gordon@gordontredgold.com

A Great Alternative to Fake It Til You Make it

You might not know this unless you follow me on Facebook, but my wife and I recently moved to Spain. As part of that move, I’ve started to learn Spanish – 4hrs of lessons per week, and in my last lesson my Spanish teacher said something to me that really resonated and that I think should be part of everyone’s approach to personal development.

She said to me, try to “mistake it time you make it“.

Now what she meant was if you’re not sure just say the word anyway, what have you got to lose, and people will actually appreciate you trying even if it’s wrong.

And I thought what an excellent sentiment.

Too often we hear fake it til you make, but for me whilst it sounds like good advice, it has too many negative connotations. For starters, nobody wants to be seen to be a fake, and second faking it doesn’t really sound developmental or even if there is any desire to get better.

Mistakes are foundational to any new or bigger success. The reality is nothing worth achieving is ever realized in the first attempt. Don’t believe me just ask James Dyson who created over 5000 prototypes of the cyclone ag free vacuum cleaner before he created the first successful model.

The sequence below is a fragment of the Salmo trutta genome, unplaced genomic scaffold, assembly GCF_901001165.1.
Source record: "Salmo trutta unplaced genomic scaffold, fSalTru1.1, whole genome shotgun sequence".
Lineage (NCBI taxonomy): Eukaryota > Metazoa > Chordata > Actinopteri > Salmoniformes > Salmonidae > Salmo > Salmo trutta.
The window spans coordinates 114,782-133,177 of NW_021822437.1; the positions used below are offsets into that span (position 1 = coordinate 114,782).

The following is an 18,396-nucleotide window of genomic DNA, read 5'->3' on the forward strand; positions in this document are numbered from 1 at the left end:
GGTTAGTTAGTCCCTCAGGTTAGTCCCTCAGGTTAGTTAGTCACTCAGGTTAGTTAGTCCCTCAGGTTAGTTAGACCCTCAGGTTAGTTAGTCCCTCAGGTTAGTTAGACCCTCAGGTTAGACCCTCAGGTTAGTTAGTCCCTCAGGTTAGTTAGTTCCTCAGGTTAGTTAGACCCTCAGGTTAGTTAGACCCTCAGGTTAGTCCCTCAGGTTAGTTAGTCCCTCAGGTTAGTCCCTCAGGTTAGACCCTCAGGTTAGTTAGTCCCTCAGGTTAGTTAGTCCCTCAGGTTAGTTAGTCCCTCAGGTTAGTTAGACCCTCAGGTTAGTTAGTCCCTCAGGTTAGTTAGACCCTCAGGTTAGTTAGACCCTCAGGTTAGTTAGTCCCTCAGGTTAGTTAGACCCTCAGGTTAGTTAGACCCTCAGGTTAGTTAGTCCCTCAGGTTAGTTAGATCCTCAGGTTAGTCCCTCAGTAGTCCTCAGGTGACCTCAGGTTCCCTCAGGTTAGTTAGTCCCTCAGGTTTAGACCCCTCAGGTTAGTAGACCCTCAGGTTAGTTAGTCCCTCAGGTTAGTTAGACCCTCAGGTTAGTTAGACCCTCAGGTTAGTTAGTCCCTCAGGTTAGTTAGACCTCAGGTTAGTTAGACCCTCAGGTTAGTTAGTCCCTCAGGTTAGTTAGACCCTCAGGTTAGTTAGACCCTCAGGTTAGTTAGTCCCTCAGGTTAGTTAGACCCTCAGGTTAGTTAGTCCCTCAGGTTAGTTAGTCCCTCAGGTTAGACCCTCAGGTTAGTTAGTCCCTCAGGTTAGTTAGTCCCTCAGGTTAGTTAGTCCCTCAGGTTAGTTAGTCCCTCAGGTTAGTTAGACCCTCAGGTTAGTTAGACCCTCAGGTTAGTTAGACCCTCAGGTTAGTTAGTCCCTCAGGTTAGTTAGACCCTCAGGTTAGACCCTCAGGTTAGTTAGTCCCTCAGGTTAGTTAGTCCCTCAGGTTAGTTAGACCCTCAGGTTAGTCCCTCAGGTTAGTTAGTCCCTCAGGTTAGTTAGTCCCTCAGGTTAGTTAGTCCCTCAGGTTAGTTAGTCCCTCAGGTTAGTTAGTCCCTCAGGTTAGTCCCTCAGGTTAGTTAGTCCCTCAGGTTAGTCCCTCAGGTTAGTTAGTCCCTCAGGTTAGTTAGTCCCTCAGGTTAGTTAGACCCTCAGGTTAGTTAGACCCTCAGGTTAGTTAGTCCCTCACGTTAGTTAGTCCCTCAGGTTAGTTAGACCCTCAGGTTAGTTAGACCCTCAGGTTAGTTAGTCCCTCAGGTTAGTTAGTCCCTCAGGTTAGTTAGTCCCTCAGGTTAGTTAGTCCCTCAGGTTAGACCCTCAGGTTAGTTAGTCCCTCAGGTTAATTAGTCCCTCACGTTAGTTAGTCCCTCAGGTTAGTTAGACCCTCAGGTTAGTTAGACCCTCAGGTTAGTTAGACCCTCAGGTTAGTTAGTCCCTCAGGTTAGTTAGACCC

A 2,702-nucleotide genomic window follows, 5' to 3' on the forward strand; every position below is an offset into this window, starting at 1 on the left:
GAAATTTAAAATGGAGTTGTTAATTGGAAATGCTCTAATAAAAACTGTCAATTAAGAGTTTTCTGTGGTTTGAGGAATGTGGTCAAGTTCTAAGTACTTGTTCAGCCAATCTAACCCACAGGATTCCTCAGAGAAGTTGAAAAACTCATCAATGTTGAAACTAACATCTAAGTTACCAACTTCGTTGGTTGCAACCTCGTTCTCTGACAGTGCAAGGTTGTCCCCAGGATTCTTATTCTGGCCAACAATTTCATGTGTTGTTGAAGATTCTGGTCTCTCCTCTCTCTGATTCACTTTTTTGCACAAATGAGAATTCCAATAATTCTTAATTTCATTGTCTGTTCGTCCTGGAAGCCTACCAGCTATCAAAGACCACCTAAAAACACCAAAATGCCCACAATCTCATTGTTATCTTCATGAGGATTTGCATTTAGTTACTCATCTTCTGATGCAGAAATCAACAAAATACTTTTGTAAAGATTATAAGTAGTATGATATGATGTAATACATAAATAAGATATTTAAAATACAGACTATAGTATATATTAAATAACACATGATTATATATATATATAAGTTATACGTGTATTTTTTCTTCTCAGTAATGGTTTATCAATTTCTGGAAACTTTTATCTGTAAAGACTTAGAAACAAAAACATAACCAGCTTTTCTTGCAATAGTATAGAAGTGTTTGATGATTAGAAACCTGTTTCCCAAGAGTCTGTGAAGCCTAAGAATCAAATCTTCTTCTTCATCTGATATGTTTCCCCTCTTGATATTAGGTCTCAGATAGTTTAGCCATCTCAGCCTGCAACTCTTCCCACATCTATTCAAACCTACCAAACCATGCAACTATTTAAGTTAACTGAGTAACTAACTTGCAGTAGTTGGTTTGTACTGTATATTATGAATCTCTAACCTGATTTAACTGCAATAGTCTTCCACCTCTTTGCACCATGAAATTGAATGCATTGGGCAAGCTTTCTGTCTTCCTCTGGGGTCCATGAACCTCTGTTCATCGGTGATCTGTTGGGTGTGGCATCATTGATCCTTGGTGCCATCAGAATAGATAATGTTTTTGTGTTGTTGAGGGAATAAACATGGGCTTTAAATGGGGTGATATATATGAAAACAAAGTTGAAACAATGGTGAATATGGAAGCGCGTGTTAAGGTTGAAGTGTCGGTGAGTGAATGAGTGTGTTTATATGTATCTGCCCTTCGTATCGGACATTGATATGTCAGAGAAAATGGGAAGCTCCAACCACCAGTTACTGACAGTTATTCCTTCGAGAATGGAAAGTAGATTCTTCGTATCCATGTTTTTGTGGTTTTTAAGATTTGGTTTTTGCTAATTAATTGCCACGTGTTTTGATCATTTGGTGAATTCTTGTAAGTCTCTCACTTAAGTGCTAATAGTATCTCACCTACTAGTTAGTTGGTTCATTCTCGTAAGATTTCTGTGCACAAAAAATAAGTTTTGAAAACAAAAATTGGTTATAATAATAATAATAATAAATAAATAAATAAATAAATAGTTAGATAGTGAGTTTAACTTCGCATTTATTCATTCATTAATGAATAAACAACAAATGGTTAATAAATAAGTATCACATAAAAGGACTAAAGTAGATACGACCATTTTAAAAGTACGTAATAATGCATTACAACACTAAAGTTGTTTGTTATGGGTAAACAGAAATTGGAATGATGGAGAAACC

We must not fear mistakes, and definitely, we shouldn’t punish them as this stifles creativity and innovation.

Now, of course, we’re not talking about deliberate or wilful mistakes here, those should still not be tolerated. But when we are looking to push performance achieve new goals or try things we have never tried before, then mistakes are going to be part of the journey.

In fact, I would go so far as to say they should be embraced, and we should look to encourage a culture of mistake it til you make it.

This is not about lowering standards or accepting mediocracy, it’s about promoting innovation, creativity, and a little risk-taking, calculated risks at least.

I can attest that using this approach to learning Spanish has gotten me into much bigger conversations than I would have thought possible. Yes, I might make mistakes, but the benefits are clear and my advancement is much more rapid than if I just played it safe. Plus I actually get it right many times and that helps build confidence, and when I do get it wrong people smile and correct me.

As leaders this is where we want our teams, feeling empowered, creative, and looking to move things forward with confidence. Confident that they will get to achieve their goal, and confident that any setbacks won’t be career-limiting or worse.

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